It’s not hard to see why the nomadic lifestyle appeals to travelers. We live in a fantastic world, full of interesting people with unique cultures. There’s always something new to discover if you have the courage to walk over the next hill. Nomads get that, and it’s why they typically don’t like being tied to one place for very long.
It’s also why the thought of owning their own online travel brand is so appealing for many. What passionate, traveling nomad doesn’t love the idea of being able to work wherever they are in the world, doing something they truly love, making great money all the while? It makes for the perfect sales pitch.
But that’s only one side of the coin. Like anything else in life, maintaining your own online brand has a unique variety of rewards and challenges. In the following, we’ll discuss some of the pros and cons of owning your own online travel brand. Whether or not it’s the path you want to follow is entirely up to you – I’m just here to help give you a better perspective.
Work Anywhere, At Anytime
This is by far the biggest draw that opening your own online store carries for travelers. Since your business is conducted entirely in the digital domain, it doesn’t matter if you’re working in a cafe on a London street or on a beach in Panama City. So long as your internet connection is stable, you can do what you need to. That means the entire world is your workspace. Pretty cool, right?
You’re Not Limited to One Customer Base
If you own a brick and mortar franchise, your customer base is limited to those willing to come to your location. The only way to reach new customers is to open another storefront. With an online store, everyone in the world is a potential convert. This is especially useful for travelers. They often love meeting new people and experiencing new cultures. That experience will come in handy when you’re trying to market to customers in another country.
It’s Fairly Easy to Access
When you open a physical store, you’re going to be paying to rent/buy your workspace, get office supplies, take out property insurance, pay for maintenance, etc. When you start online, the only real costs you have are your computer, your software, and any marketing you want to do. That’s it. Establishing an e-commerce site is very affordable, which is essential for nomads who don’t have a lot of money to waste anyhow.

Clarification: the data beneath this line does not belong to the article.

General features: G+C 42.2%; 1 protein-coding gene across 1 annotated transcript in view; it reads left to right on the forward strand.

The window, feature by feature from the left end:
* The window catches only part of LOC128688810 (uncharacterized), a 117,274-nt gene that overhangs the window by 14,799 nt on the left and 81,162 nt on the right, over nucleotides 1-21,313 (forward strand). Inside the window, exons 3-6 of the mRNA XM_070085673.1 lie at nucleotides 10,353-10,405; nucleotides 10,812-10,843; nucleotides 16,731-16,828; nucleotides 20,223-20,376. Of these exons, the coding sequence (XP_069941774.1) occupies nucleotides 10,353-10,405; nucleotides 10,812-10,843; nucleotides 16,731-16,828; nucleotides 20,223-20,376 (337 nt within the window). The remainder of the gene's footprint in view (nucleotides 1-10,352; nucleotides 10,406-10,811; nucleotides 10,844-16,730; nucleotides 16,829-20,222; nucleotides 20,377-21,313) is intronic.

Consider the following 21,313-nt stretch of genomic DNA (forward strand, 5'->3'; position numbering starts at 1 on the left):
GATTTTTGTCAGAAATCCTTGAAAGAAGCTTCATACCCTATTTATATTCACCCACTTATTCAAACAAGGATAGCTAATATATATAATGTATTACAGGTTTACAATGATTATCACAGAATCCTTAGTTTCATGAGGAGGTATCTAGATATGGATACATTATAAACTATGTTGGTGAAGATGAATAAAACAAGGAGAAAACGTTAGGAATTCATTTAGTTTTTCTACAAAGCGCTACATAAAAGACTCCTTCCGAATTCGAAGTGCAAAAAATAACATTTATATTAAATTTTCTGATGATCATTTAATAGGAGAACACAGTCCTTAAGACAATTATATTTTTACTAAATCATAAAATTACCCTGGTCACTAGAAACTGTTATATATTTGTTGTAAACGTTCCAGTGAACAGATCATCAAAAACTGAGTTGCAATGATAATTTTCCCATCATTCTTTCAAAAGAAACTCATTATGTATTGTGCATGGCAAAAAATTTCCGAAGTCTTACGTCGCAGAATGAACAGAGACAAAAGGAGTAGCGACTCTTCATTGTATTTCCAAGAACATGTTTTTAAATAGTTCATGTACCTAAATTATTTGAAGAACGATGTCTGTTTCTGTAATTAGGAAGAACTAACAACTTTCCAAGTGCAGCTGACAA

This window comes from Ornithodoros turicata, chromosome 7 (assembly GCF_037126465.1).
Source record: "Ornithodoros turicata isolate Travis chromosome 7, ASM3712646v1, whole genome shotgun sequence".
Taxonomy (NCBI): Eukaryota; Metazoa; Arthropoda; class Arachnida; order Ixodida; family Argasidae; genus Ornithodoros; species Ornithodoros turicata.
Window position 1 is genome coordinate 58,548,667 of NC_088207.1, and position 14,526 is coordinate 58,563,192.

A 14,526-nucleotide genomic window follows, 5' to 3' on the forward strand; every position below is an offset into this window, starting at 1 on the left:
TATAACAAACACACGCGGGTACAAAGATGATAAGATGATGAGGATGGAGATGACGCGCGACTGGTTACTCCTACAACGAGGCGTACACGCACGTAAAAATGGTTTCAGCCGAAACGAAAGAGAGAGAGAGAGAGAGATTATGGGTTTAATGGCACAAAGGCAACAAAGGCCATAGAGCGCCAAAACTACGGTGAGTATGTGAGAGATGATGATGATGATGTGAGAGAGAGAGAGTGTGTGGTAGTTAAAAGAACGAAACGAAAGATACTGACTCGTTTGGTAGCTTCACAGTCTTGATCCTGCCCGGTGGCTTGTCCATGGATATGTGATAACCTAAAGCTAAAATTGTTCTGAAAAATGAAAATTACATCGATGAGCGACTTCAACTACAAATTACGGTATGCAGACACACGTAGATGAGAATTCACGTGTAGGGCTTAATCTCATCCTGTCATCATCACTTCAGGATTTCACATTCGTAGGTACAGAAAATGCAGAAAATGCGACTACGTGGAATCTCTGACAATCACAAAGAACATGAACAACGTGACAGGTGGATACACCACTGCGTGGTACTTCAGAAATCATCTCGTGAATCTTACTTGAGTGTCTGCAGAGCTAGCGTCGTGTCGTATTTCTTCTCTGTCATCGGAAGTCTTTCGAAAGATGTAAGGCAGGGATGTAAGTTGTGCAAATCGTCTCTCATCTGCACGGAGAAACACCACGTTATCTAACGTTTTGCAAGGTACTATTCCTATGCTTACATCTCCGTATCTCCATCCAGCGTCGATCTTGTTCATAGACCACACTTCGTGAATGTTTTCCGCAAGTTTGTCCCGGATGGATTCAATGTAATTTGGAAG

Getting Consumer Data is Easy
We’ve gotten to a point where nearly every single thing we do online leave a digital footprint. From the passwords you create to the credit card data you enter to the pages you view, if you’re working on a public network, your online activity leaves a trail. For you as a potential future business owner, know that this is one of the most powerful resources you have to learn about your customers.
Marketing is key for any business but marketing is only effective if you understand your audience You can grow to understand a great deal about your customers by studying:
- Click-thru rates
- Traffic sources for visitors to your site
- Average order values
- The abandonment rate of your shopping cart
- Your average net promoter scores
All of this data will help you gain a clearer picture of who’s coming to your site, how long they’re staying, who’s actually buying from you, and what their habits are. It’s then much easier for you to tailor the experience to your ideal buyers.
You Have Far More Competition
With traditional storefronts, your main competitors are anyone in the local area. That usually keeps the number fairly small. However, in the online spectrum, anyone who maintains a similar business to yours is a competitor.
I can’t tell you exactly how crowded the online travel market is. A Google search for “online travel store” netted over 1.8 billion hits. Conversely, if you do a localized search for “travel store,” the results will yield around 56 million hits, depending on the geographic range. That should give you a good idea of just how wide the divide is between digital and physical storefronts.
You Have a Tougher Time Interacting with Customers
How keen are you on the idea of speaking through a chat window when you have a problem? Or going through a series of automated prompts on a service phone line? Most people hate the idea, but for online businesses, they’re about the only way they can offer customer support, at least starting out. You can try and make individual phone calls to every customer who has a concern, but you’ll quickly find that eating up all of your time.
There are also language barriers to contend with. While having access to a global customer base can be a great thing, it also makes presents some very tough challenges. You may have a growing customer base in Japan, but if you don’t speak Japanese, there’s going to be mounting tension.
You Actually Have To, You Know, Work
I promise I’m not trying to insult your intelligence. It’s simply that this issue does arise, so I need to address it here. Some people have started an online business with the idea that they simply need to get a basic site going, upload some product pages and a shopping cart, and let the site run itself. That’s a guaranteed way to find yourself running out of money very quickly.
If you choose to open your own online travel brand, you have to be prepared to put in some very long hours. All Top Startups found that the average business owner worked a minimum of 52 hours per week. It’s true that some were able to work less (as few as 20) while others spent upwards of 70. The best answer I can give you is that you need to be prepared to work until all of your essential tasks are completed.